I’ve been a performer since the single digits. My life was filled with school and auditions by day and open mics and talent shows by night. Singing and performing has been all I’ve ever known and by the time I was seven, I already knew my purpose and was making money as a professional doing it.
But 2020 really did a number on me. I almost lost my dad to COVID, I lost my creative lifeline and livelihood as a performer, and much worse, I lost my voice. I don’t mean that I physically couldn’t sing. I mean that I could no longer identify my reason for singing. Remembering that feeling now as I write this stings, because through many struggles and, yes, some triumphs, my reason has always been what carried me. It allowed me to get back up after rejections. Feeling like I would one day get to where seven-year-old Jessy dreamed of being: on big stages, in the center with mic in hand, being cheered on by thousands. That is what sustained me.
I don’t want to recount all of the traumas I’ve experienced in my career, but what i will say is this: the doors are not exactly flying open for dark-skinned black women who exist in ANY genre, but especially not in the alternative rock genre, which is ironic, given that a dark-skinned black woman invented rock ‘n roll.
This particular season of feeling separated from my purpose started gradually and then escalated. First it was just a little break. My husband and I gave up our apartment in East Nashville, bought a camper and downsized our life for RV living and posted up at Percy Priest Lake for a while. I would get DM’s from fans asking if I was putting out another album. I’d get texts from my producer asking if I had been writing. The real answer was “no” even though I always responded with an enthusiastic “yes”. I just didn’t have anything to say and I no longer felt needed or necessary as an artist, which for me meant I didn’t feel needed or necessary as a human. I knew that line of thinking was dark and dangerous, but yet I couldn’t help but dance with it daily.
We humans are wired to be resilient.
We’re stronger than we think.
And I’m stronger now than I ever was.
I started exploring other expressions of my creativity. Through painting and visual art, I slowly began to process. Each time I created a new work I felt like I was reconciling my traumas. I could feel myself healing. And when we found out we were expecting our first child right around Christmas 2021, I took that as a sign that the tide was about to change. Those months being pregnant were some of the best days of my life. I didn’t need music to validate me. I was someone’s mother now. I channelled every good feeling I could muster and willingly reserved it for my son. I was at peace for the first time in a very long time. It was a transcendent experience that was cut short when my water broke in my 16th week. Then the darkness came back with a raging force. I was paralyzed. I couldn’t understand why this season of despair was lasting so long. Once again, I leaned into my new outlet as a painter slash sculptor.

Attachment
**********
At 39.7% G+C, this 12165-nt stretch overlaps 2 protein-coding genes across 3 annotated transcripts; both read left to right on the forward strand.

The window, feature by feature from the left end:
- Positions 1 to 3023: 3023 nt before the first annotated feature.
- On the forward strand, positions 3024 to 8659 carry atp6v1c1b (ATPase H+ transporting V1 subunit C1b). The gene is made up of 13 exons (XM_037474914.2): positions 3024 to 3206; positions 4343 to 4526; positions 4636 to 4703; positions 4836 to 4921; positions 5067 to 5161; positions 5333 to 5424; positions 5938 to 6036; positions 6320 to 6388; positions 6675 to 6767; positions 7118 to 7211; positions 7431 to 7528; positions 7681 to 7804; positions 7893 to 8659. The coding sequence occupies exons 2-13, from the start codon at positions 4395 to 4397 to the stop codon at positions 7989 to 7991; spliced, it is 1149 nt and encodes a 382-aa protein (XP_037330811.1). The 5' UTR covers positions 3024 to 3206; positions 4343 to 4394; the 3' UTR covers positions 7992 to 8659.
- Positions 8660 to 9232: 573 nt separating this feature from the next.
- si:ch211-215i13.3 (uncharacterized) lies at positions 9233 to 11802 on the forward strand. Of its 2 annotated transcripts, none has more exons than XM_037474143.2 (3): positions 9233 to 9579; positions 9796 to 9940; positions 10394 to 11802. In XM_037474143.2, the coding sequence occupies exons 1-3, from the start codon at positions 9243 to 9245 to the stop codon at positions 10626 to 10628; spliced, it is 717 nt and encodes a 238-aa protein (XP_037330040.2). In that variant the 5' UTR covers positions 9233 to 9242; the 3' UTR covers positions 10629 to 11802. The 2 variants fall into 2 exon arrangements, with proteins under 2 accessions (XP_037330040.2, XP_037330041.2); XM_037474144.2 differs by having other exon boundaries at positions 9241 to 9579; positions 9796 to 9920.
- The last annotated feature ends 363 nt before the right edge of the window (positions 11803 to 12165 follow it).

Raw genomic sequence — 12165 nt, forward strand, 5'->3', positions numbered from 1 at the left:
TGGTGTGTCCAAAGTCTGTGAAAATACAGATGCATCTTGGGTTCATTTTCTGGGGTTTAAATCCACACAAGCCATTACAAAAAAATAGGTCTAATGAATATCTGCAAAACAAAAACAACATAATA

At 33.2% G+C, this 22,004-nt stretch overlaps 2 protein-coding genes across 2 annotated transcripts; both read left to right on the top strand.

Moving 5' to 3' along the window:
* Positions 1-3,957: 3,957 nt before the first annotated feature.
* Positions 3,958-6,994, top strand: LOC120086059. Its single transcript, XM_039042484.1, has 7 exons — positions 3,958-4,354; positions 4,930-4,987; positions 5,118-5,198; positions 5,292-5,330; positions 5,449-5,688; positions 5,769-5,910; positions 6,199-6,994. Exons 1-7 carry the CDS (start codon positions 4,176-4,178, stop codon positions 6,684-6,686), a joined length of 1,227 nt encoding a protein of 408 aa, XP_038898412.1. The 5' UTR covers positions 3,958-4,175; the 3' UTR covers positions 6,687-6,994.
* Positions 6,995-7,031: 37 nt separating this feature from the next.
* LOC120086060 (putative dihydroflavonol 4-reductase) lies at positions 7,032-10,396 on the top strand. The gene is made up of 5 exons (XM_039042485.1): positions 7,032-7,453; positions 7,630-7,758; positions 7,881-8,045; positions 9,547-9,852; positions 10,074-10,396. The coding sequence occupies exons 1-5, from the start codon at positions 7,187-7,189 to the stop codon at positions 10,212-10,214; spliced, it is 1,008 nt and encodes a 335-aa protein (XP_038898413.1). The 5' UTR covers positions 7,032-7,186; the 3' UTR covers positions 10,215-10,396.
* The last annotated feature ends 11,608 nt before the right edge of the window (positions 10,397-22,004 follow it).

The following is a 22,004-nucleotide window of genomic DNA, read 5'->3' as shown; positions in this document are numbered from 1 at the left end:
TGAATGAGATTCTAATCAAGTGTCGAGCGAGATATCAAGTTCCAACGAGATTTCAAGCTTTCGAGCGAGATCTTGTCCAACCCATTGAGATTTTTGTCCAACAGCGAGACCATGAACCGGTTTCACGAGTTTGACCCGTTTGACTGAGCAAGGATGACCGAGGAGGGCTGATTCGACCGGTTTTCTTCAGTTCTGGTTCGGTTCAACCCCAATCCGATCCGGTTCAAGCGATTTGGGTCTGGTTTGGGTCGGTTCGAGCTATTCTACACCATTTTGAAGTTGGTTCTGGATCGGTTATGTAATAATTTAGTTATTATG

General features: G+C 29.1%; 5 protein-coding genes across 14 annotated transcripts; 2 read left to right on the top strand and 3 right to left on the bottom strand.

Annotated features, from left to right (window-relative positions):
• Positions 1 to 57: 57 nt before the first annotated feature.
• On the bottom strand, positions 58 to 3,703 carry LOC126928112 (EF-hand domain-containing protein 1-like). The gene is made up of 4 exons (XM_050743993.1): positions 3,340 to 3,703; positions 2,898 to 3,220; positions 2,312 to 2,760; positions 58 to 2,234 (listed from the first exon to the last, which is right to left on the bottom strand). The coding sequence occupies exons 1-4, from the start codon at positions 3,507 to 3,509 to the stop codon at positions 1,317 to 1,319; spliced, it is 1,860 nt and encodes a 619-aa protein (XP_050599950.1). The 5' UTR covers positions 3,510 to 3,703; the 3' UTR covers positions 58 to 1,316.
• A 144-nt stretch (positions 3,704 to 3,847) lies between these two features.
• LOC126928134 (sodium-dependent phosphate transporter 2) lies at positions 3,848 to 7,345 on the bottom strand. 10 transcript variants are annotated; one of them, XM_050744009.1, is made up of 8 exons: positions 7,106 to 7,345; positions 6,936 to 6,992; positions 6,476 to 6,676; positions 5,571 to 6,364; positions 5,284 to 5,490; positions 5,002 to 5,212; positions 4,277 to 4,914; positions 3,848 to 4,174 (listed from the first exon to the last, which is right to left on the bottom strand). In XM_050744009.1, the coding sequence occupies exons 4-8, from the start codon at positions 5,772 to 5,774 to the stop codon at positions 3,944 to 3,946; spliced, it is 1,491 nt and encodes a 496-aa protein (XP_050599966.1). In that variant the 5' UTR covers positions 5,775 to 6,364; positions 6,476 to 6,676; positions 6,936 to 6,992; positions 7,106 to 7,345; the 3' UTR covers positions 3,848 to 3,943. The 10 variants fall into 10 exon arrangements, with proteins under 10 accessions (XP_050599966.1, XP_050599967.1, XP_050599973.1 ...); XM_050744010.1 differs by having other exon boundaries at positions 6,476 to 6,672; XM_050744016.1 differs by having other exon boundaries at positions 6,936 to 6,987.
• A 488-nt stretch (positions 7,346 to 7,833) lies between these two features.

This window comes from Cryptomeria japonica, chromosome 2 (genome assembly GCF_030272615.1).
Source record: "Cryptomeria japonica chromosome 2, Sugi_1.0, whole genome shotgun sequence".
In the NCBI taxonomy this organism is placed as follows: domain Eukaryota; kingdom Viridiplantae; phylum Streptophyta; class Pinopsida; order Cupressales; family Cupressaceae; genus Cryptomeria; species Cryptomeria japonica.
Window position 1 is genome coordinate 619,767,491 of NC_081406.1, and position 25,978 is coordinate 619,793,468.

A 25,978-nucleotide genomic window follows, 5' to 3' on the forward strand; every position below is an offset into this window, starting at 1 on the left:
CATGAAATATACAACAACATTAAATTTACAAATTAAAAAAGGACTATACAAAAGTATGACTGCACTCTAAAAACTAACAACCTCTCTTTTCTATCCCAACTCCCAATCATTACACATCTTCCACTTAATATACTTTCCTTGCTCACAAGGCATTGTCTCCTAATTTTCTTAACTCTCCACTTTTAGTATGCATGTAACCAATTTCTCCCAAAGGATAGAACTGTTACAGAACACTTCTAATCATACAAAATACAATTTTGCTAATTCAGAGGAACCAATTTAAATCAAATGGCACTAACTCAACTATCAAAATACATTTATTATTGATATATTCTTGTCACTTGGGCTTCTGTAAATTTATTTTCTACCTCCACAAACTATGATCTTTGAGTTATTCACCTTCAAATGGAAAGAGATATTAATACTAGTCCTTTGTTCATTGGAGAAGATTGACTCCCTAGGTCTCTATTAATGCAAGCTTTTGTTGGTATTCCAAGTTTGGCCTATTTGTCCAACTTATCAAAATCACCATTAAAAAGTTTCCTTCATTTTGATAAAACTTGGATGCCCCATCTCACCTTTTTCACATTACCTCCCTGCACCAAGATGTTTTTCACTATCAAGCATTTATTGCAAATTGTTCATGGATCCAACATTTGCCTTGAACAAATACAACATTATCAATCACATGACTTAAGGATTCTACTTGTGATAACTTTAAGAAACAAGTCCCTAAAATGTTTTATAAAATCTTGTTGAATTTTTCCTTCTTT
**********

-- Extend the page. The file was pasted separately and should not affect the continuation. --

The time in between losing our son and now is still a blur. All I know is that I had completely resigned. I’d given up. Wanting for anything was too hard and always ended in disappointment. I’d convinced myself that it was better not to dream. But when I found out that I had an opportunity to contribute musically to The Woman King, the dreamer called out from within and she wanted to have a say again.
I had been aware of the film for several months and as a movie head, I could not wait to experience it. When I received confirmation, I couldn’t help but lean into that age-old saying: “What is meant for you, is FOR YOU!” Confirmation came. It was a done deal. My song was in the film. It auspiciously happened on our son’s due date. We had decided to name him Willing, and so I knew I needed to embody the essence of his name and be willing to believe that music wanted me back. The cosmic implications were impossible to ignore. I felt like my son was sending me a message from beyond. “Don’t give up, Mommy.” I could feel him. I always do. So I put my armor on and took heed to my own lyrics. It was time to rise up.
Fast-forward to now. This song has given me more than I ever imagined it would. I mean, here we are with a freaking GRAMMY nomination! I honestly didn’t think it would happen. What I’m coming to understand in real time is that we humans are wired to be resilient. We’re stronger than we think. And I’m stronger now than I ever was.
What makes all of this even more beautiful is the lyrics that I wrote have now become my strength. I am perpetually mining and uncovering who I am as an artist, and this is what I believe now more than ever: I am here to be of service to the world, starting with Black women. I want to inspire us, uplift us, and be one of many who show what’s possible. We are light, fighting madness until it’s gone.